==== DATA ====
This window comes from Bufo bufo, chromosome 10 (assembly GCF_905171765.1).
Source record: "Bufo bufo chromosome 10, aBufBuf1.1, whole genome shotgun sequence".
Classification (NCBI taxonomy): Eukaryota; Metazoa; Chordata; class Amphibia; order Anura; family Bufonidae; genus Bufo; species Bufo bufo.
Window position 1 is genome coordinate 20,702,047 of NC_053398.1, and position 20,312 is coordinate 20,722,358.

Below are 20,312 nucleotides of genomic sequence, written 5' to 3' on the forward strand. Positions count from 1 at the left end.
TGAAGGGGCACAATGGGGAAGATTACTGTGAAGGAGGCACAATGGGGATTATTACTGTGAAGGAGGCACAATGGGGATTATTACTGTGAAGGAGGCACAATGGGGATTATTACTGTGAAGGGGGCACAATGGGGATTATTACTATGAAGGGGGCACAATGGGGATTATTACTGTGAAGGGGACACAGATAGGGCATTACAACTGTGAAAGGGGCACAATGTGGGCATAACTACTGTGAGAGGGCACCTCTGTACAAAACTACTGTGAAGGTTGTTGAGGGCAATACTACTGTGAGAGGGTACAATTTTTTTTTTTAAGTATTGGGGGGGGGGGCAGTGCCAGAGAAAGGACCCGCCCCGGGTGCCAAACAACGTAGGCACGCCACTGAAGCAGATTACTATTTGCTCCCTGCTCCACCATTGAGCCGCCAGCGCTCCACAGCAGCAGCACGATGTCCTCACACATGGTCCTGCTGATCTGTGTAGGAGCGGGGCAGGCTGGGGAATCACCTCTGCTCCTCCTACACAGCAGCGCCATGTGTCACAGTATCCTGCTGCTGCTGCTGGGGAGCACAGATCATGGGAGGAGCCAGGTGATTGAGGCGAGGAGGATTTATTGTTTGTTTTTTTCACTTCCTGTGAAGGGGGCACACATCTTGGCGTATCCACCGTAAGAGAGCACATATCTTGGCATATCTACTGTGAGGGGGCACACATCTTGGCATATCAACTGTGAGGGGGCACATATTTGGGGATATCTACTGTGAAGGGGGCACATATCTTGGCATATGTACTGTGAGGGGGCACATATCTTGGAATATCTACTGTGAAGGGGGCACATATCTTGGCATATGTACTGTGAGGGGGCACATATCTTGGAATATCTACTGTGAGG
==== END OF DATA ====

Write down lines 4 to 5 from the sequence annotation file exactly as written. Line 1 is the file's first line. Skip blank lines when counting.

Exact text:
Window position 1 is genome coordinate 20,702,047 of NC_053398.1, and position 20,312 is coordinate 20,722,358.

Below are 20,312 nucleotides of genomic sequence, written 5' to 3' on the forward strand. Positions count from 1 at the left end.